Clayworks really wants to support those emerging artists. Our mission is to “develop, promote and sustain” artistic talent, whether that is in our own classrooms and community or with our neighbors to the North. In addition, we hope our proximity will encourage those students to visit us, to be introduced to our organization and facilities (Wood kiln!) and perhaps encourage them to apply for a residency or internship, so in turn we can bolster that facet of our programing.

We are envisioning and exhibition that will showcase a student’s success that a teacher helped bring into fruition. Celebrate the artistic growth they have nurtured, whether being expressed in functional wares, large scale sculpture, intriguing installations and any ideas in between.

Also on display will be Baltimore Clayworksforce Development Program Inaugural Show from January 11thto March 2nd, 2019. There will be a soft opening reception on Friday, January 11thfrom 1-2:30.

Baltimore Clayworks Community Arts program has partnered with Baltimore City Public Schools Transition Services of the Office of Special Education to create a new, innovative classroom where students explore creative ceramic practices along with developing skills they can apply to future work environments. The youth in this program are between the ages of sixteen and twenty-one and are new to ceramics. Over the past few months they have developed fundamental ceramic skills along with a knowledge of studio maintenance, firing practices and glazing. The students have had a chance to develop their fine motor skills and practice articulating and discussing their creative process in addition to developing a basic understanding of ceramic techniques. Along with the art work, students’ artist statements are on display throughout the space.

Both exhibitions are free and open to the public

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Doug Baldwin, in Memoriam

The entire Baltimore Clayworks community is saddened by the death on Monday, December 10 of our friend and colleague.

Doug Baldwin, famous for his whimsical duck sculptures (duck stadiums, ducks playing games, ducks in studios) was professor of ceramics at Maryland Institute College of Art for 34 years. After retiring, Doug returned to his beloved home state of Montana, lived near his daughter and grandchildren, and became active in the life of The Clay Studio of Missoula. While in Baltimore, Doug engaged many of his ceramics students with the work of Baltimore Clayworks through internships, community teaching and events, keeping the two institutions connected, lively and mutually supportive. Arrangements for a celebration of Doug’s life are incomplete at this time.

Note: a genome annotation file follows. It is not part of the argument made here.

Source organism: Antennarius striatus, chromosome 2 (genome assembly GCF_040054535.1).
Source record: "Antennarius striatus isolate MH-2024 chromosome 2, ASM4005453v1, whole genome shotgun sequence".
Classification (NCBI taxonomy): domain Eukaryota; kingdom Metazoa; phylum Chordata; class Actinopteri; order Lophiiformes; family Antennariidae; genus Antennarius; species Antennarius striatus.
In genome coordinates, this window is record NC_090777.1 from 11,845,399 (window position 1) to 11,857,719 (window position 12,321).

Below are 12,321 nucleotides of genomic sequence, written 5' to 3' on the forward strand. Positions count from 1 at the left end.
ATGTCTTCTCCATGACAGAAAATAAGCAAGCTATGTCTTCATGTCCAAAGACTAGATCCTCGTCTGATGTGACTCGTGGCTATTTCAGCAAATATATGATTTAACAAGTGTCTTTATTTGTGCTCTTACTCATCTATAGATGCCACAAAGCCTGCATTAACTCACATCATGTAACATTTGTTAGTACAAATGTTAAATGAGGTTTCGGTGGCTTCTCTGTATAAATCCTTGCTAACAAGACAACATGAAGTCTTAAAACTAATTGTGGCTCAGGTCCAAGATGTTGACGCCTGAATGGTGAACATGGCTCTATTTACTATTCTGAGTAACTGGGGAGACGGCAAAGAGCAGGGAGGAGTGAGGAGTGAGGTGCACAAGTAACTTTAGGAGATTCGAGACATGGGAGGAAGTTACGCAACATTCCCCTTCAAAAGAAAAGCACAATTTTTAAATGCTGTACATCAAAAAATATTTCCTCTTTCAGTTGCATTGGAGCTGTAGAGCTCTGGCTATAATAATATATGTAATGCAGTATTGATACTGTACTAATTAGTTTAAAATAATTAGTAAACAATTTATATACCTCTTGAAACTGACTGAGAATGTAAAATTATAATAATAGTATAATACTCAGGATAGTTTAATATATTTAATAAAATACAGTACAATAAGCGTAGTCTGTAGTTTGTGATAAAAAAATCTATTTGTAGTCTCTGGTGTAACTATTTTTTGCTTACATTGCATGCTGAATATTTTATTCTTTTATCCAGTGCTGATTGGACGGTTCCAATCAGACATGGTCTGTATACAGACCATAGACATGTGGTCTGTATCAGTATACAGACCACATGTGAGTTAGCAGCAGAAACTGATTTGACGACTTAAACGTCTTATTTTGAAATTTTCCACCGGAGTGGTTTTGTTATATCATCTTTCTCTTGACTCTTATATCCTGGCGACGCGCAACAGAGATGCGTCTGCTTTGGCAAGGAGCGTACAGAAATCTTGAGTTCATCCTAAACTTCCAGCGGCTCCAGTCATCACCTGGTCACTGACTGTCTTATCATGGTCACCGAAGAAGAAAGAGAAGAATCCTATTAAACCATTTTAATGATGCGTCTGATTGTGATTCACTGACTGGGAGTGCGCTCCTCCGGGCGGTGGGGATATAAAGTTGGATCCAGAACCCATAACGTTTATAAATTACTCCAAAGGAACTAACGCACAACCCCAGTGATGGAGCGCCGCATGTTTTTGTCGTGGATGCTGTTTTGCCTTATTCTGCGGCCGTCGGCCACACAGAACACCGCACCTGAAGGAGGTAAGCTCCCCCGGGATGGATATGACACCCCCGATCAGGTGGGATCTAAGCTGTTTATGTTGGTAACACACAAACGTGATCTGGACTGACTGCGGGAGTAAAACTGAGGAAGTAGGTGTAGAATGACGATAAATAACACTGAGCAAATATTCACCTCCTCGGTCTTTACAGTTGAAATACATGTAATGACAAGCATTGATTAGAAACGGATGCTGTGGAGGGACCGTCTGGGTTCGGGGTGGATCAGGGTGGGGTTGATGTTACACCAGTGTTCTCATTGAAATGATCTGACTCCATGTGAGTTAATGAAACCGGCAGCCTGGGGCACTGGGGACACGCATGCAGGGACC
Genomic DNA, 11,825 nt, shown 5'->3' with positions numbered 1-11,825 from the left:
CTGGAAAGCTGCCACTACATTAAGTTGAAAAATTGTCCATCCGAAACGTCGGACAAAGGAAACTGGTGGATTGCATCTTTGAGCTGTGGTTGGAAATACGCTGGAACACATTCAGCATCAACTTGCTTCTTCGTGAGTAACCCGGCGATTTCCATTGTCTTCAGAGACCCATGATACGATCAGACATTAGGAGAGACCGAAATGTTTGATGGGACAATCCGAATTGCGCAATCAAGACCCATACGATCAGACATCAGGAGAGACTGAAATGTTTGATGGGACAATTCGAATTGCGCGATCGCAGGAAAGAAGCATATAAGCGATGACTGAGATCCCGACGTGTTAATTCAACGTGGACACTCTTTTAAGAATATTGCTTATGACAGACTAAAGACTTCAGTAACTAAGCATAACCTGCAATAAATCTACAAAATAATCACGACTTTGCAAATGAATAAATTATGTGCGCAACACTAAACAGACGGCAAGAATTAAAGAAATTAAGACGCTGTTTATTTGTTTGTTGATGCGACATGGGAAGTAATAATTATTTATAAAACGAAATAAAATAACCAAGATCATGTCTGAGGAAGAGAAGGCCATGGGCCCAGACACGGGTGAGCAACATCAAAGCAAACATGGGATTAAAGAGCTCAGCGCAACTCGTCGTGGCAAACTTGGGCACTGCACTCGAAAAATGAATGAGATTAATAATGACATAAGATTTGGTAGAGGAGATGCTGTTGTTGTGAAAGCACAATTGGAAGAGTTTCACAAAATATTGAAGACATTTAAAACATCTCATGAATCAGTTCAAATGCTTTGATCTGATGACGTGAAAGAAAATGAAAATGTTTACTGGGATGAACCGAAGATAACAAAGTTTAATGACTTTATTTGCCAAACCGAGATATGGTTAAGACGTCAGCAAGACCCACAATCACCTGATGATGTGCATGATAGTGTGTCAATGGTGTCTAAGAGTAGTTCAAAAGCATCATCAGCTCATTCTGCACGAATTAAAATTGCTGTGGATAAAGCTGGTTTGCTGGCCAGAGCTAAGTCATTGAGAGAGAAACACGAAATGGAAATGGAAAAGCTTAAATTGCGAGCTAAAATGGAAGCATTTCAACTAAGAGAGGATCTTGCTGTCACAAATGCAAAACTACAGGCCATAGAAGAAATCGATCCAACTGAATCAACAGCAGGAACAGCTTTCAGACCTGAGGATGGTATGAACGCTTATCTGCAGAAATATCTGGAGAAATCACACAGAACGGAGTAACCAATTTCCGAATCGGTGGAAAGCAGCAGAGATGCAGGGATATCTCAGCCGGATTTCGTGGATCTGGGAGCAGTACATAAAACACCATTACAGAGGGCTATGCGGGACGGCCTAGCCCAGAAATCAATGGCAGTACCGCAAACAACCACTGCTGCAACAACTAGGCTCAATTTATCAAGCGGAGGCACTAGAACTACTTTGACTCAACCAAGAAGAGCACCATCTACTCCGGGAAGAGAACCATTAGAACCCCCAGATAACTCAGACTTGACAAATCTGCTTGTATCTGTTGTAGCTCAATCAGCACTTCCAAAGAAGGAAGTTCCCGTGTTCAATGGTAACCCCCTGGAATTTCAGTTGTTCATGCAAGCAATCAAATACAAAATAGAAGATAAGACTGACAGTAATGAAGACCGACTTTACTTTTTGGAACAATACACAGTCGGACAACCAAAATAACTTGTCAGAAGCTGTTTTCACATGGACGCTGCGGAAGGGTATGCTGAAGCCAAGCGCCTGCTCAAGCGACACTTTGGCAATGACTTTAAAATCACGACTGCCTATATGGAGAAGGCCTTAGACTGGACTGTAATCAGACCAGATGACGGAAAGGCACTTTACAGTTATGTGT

Remembering Doug Baldwin: 1939 – 2018

Dec 15, 2018 for the National Council for the Education of Ceramic Arts

Doug Baldwin. Our Doug. Our Duck Man. How can it be that there will be no more red clay ducks in falling from his fingertips? Who will tell the stories of how artists and other peculiar humans behave in all kinds of situations through the metaphor of a few hundred ducks, or a few thousand ducks? Or maybe a million ducks? Doug, you left us too soon with the present stories of our time still needing your narrative.

Doug’s warmth, humor and keen awareness of the human condition gave voice to so many of us again and again as ducks large, small and in multitudes acted out our experiences.  His Great Duck Pottery School Series speaks to students and makers who have had a life in ceramics, portraying our first sad attempts at throwing bowls and firing kilns. We are able to laugh at ourselves, our teachers and  our colleagues with him, a warm and gentle laugh, a knowing chuckle. We are able to enjoy sports and games not as static sculptural statements, but as immediately engaged participants, and enjoying the familiarity and foibles of ourselves and our fellow humans, even if we are created by Doug Baldwin as just ducks.

Doug was wholeheartedly committed to the studio, making art every day, making the ducks and their environments all the time. But the making was not a solitary pursuit for Doug; it was, like the finished pieces, a shared pursuit.  And sharing that joy of making infused Doug’s life and interactions with everyone he touched. Here in Baltimore, Doug cheerfully, readily, shared the resources, his professional networks and the students of Maryland Institute College of Art with Baltimore Clayworks and scores of other artists and organizations.  He connected institutions by sending  interns to work and learn in community settings. He held gatherings in his home for artists to show images and talk about their work.  Doug not only created communities of ducks, he created communities of artists and students. national and international, united by clay.

Volker Schoenfliess, a Baltimore Clayworks co-founder, sculptor, and head of ceramics at Baltimore School for the Arts remembers, ”He was a kind and quirky influence. I never had him as an instructor, but met him through the clay circuit. I remember the events he held at his Bolton Hill home, and once had the honor of being invited to give a slide presentation of my work there. Thank you Doug.”